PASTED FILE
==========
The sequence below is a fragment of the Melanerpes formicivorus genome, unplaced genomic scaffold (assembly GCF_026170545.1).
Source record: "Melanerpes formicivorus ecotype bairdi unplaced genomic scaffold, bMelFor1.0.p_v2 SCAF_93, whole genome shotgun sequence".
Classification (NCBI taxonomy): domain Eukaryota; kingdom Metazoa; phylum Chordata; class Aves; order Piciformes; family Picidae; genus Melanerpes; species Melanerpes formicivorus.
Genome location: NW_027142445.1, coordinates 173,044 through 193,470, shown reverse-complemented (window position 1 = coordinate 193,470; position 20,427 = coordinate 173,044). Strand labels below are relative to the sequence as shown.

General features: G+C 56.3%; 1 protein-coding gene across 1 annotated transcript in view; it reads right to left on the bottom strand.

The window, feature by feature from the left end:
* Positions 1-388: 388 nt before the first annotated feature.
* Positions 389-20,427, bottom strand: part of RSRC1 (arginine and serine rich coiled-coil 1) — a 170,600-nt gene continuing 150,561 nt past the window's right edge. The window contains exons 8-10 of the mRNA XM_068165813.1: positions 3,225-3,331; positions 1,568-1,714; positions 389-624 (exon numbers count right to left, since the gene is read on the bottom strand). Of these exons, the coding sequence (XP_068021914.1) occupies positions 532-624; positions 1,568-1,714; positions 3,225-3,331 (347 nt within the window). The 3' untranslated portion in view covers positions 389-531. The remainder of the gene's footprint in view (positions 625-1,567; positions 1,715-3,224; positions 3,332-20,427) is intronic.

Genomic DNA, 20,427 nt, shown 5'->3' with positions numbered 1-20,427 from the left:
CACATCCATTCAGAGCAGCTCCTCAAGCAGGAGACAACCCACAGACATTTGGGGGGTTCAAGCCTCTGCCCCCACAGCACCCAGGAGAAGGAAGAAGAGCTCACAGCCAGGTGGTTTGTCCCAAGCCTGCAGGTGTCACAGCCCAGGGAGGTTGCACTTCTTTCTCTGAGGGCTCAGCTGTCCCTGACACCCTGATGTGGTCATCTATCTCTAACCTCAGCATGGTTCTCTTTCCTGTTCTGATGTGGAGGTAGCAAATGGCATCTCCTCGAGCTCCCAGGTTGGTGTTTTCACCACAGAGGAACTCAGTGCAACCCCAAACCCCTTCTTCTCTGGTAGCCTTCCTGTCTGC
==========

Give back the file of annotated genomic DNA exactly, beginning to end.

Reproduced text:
The sequence below is a fragment of the Melanerpes formicivorus genome, unplaced genomic scaffold (assembly GCF_026170545.1).
Source record: "Melanerpes formicivorus ecotype bairdi unplaced genomic scaffold, bMelFor1.0.p_v2 SCAF_93, whole genome shotgun sequence".
Classification (NCBI taxonomy): domain Eukaryota; kingdom Metazoa; phylum Chordata; class Aves; order Piciformes; family Picidae; genus Melanerpes; species Melanerpes formicivorus.
Genome location: NW_027142445.1, coordinates 173,044 through 193,470, shown reverse-complemented (window position 1 = coordinate 193,470; position 20,427 = coordinate 173,044). Strand labels below are relative to the sequence as shown.

General features: G+C 56.3%; 1 protein-coding gene across 1 annotated transcript in view; it reads right to left on the bottom strand.

The window, feature by feature from the left end:
* Positions 1-388: 388 nt before the first annotated feature.
* Positions 389-20,427, bottom strand: part of RSRC1 (arginine and serine rich coiled-coil 1) — a 170,600-nt gene continuing 150,561 nt past the window's right edge. The window contains exons 8-10 of the mRNA XM_068165813.1: positions 3,225-3,331; positions 1,568-1,714; positions 389-624 (exon numbers count right to left, since the gene is read on the bottom strand). Of these exons, the coding sequence (XP_068021914.1) occupies positions 532-624; positions 1,568-1,714; positions 3,225-3,331 (347 nt within the window). The 3' untranslated portion in view covers positions 389-531. The remainder of the gene's footprint in view (positions 625-1,567; positions 1,715-3,224; positions 3,332-20,427) is intronic.

Genomic DNA, 20,427 nt, shown 5'->3' with positions numbered 1-20,427 from the left:
CACATCCATTCAGAGCAGCTCCTCAAGCAGGAGACAACCCACAGACATTTGGGGGGTTCAAGCCTCTGCCCCCACAGCACCCAGGAGAAGGAAGAAGAGCTCACAGCCAGGTGGTTTGTCCCAAGCCTGCAGGTGTCACAGCCCAGGGAGGTTGCACTTCTTTCTCTGAGGGCTCAGCTGTCCCTGACACCCTGATGTGGTCATCTATCTCTAACCTCAGCATGGTTCTCTTTCCTGTTCTGATGTGGAGGTAGCAAATGGCATCTCCTCGAGCTCCCAGGTTGGTGTTTTCACCACAGAGGAACTCAGTGCAACCCCAAACCCCTTCTTCTCTGGTAGCCTTCCTGTCTGC